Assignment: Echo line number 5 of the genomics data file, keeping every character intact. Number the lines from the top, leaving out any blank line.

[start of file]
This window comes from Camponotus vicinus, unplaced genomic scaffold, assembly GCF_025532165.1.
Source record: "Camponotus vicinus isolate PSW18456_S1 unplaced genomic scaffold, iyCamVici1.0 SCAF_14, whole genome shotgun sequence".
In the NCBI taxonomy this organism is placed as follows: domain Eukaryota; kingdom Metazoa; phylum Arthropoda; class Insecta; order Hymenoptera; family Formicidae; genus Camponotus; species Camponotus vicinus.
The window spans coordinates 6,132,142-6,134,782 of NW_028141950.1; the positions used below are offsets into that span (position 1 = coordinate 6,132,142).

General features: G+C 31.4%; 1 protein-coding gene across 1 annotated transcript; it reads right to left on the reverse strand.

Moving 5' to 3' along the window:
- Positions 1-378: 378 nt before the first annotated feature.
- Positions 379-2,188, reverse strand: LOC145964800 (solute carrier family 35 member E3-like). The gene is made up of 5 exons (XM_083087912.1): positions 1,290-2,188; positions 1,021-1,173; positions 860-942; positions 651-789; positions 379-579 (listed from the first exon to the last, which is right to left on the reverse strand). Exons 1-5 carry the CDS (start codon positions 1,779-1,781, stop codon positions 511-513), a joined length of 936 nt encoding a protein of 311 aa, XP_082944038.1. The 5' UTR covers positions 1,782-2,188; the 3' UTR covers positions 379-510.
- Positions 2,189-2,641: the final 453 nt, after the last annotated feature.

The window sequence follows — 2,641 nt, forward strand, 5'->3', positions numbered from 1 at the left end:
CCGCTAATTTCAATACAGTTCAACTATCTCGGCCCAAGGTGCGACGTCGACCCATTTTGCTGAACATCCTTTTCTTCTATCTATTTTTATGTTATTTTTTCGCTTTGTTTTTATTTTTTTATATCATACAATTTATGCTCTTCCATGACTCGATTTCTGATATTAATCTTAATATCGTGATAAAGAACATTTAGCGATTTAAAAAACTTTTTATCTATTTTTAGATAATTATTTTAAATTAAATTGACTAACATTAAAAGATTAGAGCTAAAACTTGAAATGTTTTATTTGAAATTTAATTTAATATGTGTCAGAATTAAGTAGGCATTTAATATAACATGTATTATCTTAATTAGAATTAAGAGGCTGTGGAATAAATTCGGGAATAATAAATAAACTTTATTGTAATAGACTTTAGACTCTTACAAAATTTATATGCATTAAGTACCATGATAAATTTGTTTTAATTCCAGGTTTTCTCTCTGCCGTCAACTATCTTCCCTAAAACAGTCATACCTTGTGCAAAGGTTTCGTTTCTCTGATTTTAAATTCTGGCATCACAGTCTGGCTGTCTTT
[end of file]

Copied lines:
General features: G+C 31.4%; 1 protein-coding gene across 1 annotated transcript; it reads right to left on the reverse strand.